Everyone has some idea of what land development is and how it works. That’s exactly it – some idea. We’ve been astonished and amused by some of the misconceptions our friends have had about what we do over the years. But we won’t address the sillier ones in this post. Here, we’ll discuss the more common misconceptions about land development as a process and investment strategy.
1. People are moving into cities, not suburbs.
This is probably the biggest misunderstanding we encounter when we talk to people. Most cities report constant development and growth within their urban boundaries: people are crowding in together and making city life denser every day. But even more expansion happens outside of the borders. Where there is transportation into the urban centers, people are ready to move into small houses and start families. In fact, though we associate urban culture with dependence on public transportation, cities are seeing young people settling within accessible driving distance. Growth in cities will always happen, as cities are dynamic and full of new changes. But growth around cities is much more prominent (and, for investment purposes, more interesting).
2. The only way to make money off land development is to be a land developer.
Several real estate organizations sell land parcels to people and tell them, “Go develop it!” For this reason, some people think that the only way to profit off of land is to be a land developer. However, time and time again, smart investors have shown the world that buying the right land in the right place is enough. You don’t have to build the wind farm to benefit from the appreciation in the value of the land. Let other people develop while you invest.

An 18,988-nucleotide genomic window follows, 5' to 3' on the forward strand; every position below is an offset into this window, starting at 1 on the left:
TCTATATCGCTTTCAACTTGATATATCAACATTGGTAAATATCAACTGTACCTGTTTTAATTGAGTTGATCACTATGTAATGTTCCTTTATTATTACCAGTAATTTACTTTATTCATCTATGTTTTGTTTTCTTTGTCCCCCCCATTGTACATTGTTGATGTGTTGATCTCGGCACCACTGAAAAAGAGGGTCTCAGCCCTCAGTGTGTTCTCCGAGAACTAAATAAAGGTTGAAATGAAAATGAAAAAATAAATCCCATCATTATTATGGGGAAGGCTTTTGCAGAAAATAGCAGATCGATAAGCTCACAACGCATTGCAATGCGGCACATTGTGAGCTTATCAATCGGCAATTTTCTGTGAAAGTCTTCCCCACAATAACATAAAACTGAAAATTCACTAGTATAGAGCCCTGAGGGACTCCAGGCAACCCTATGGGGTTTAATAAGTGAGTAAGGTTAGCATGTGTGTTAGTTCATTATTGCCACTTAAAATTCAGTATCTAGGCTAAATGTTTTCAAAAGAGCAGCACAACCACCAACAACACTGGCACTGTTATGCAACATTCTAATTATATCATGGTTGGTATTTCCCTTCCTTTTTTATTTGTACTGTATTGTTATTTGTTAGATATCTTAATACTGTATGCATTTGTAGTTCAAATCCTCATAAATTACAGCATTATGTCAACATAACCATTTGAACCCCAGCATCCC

3. Small developments don’t count for anything.
Even a new septic tank on an otherwise undeveloped property increases its value tremendously. Big developments are just the sum of many small developments, so land that is beginning to see some small changes becomes more valuable because of the potential it holds.
4. No one is developing around Los Angeles.
When you look at the data on the number of new structures build around various cities, smaller cities seem like they’re developing, and larger ones seem less promising. But it’s easy to lie with statistics: the number of structures being built is less important than the kind of structure being built. A railroad can be considered one structure, but it is a huge undertaking that brings value to land for many miles around.
5. Beautiful scenery is bad news for development.
We’re not sure where people get this one. They look at an area and think, “It’s too pretty for development! No one wants to build huge buildings here.” But in fact, natural beauty is good news. Suburban areas, unlike the urban centers they surround, have room to breathe. People like to live and work near parks and wildlife centers, and if there’s potential for these, they will build suburbs around them.